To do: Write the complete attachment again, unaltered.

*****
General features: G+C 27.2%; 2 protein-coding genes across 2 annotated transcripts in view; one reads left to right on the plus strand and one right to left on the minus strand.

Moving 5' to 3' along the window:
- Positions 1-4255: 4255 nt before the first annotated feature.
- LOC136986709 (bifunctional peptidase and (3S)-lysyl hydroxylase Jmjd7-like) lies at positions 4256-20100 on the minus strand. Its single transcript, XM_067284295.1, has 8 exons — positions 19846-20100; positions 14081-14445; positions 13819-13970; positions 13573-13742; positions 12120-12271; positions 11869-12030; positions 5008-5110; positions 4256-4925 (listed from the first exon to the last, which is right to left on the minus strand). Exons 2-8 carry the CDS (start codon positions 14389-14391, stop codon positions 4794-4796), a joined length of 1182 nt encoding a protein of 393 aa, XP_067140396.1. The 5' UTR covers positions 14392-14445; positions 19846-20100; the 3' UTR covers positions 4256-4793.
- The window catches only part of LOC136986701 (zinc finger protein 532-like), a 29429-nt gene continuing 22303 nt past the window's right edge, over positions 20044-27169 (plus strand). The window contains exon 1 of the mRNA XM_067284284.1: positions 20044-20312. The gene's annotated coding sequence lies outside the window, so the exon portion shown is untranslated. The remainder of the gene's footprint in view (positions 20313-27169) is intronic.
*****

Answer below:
General features: G+C 27.2%; 2 protein-coding genes across 2 annotated transcripts in view; one reads left to right on the plus strand and one right to left on the minus strand.

Moving 5' to 3' along the window:
- Positions 1-4255: 4255 nt before the first annotated feature.
- LOC136986709 (bifunctional peptidase and (3S)-lysyl hydroxylase Jmjd7-like) lies at positions 4256-20100 on the minus strand. Its single transcript, XM_067284295.1, has 8 exons — positions 19846-20100; positions 14081-14445; positions 13819-13970; positions 13573-13742; positions 12120-12271; positions 11869-12030; positions 5008-5110; positions 4256-4925 (listed from the first exon to the last, which is right to left on the minus strand). Exons 2-8 carry the CDS (start codon positions 14389-14391, stop codon positions 4794-4796), a joined length of 1182 nt encoding a protein of 393 aa, XP_067140396.1. The 5' UTR covers positions 14392-14445; positions 19846-20100; the 3' UTR covers positions 4256-4793.
- The window catches only part of LOC136986701 (zinc finger protein 532-like), a 29429-nt gene continuing 22303 nt past the window's right edge, over positions 20044-27169 (plus strand). The window contains exon 1 of the mRNA XM_067284284.1: positions 20044-20312. The gene's annotated coding sequence lies outside the window, so the exon portion shown is untranslated. The remainder of the gene's footprint in view (positions 20313-27169) is intronic.